At its simplest, DBC measurements involve loading a packed column with a known amount of sample at a set flowrate and buffer conditions (i.e., pH, conductivity) that facilitate binding of the target molecule, which, depending on the application, could be the product or an impurity. Load flow-through is collected from the column outlet, and the concentration of the target molecule is measured over the course of loading. When the concentration of the target molecule in the load-flowthrough (C) is the same as that in the feed (Cf), 100% breakthrough has occurred. The data are used to generate a breakthrough curve with load flow-through concentration (Y-axis) plotted as a function of volumetric or mass loading (X-axis). The DBC is commonly defined as the mass loading at 10% breakthrough (C/Cf = 0.1), according to Elich.

The sample loaded on the column may be pure or purified target molecule, notes Björkman. For Zeller, using representative load material is the best approach. “Harvest cell culture fluid (HCCF) is best for evaluating a Protein A affinity resin for the initial capture of a monoclonal antibody (mAb). If evaluating a resin for the subsequent bind-and-elute polishing step, such as cation exchange (CEX), then the capture elution that has been pH- and conductivity-adjusted would serve best,” he explains. Taking this approach will, Zeller says, provide the most accurate results because biomolecular impurities can affect binding of the target molecule.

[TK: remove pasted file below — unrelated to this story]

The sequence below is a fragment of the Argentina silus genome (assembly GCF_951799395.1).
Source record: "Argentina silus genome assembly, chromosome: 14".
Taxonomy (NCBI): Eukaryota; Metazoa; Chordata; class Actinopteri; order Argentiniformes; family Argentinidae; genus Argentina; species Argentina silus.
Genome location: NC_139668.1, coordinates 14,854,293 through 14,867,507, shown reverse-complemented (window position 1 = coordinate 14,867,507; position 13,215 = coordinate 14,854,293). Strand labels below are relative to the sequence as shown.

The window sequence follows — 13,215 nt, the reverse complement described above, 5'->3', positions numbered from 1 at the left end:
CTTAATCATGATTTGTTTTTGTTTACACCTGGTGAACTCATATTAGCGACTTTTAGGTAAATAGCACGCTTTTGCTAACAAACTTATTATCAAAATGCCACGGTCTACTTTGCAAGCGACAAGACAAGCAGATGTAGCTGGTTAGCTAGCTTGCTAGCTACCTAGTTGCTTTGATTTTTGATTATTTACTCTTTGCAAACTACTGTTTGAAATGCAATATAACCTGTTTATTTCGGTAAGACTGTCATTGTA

In fact, Boulbrima contends that the best methods are often limited by their analytical throughput. “Ideally, a fractionation of the load flow-through should be performed, and samples should be analyzed to probe any potential breakthrough of material, indicating the maximum DBC has been reached. Nevertheless, it is important to note that the precision of this DBC value will be highly influenced by the assay precision and overall resolution of the fractionation,” he observes.

The fractionation resolution (the number of fractions to be collected per unit of volume), Boulbrima adds, should ideally not exceed the assay resolution, as it will be difficult to distinguish actual variations between samples versus the assay noise. There is often a tradeoff, however, with the greatest resolution not always being worth the cost, manpower, or time. “Ultimately, the ‘best’ methods are often a compromise of resolution (limited by the assay level of quantification, overall assay noise, etc.) and time,” he concludes.

Zeller agrees that the “best” method to evaluate or determine a DBC will depend on the resources available. “If there is a fast method for accurately analyzing concentration or titer that is readily available, then that would be the best method,” he states.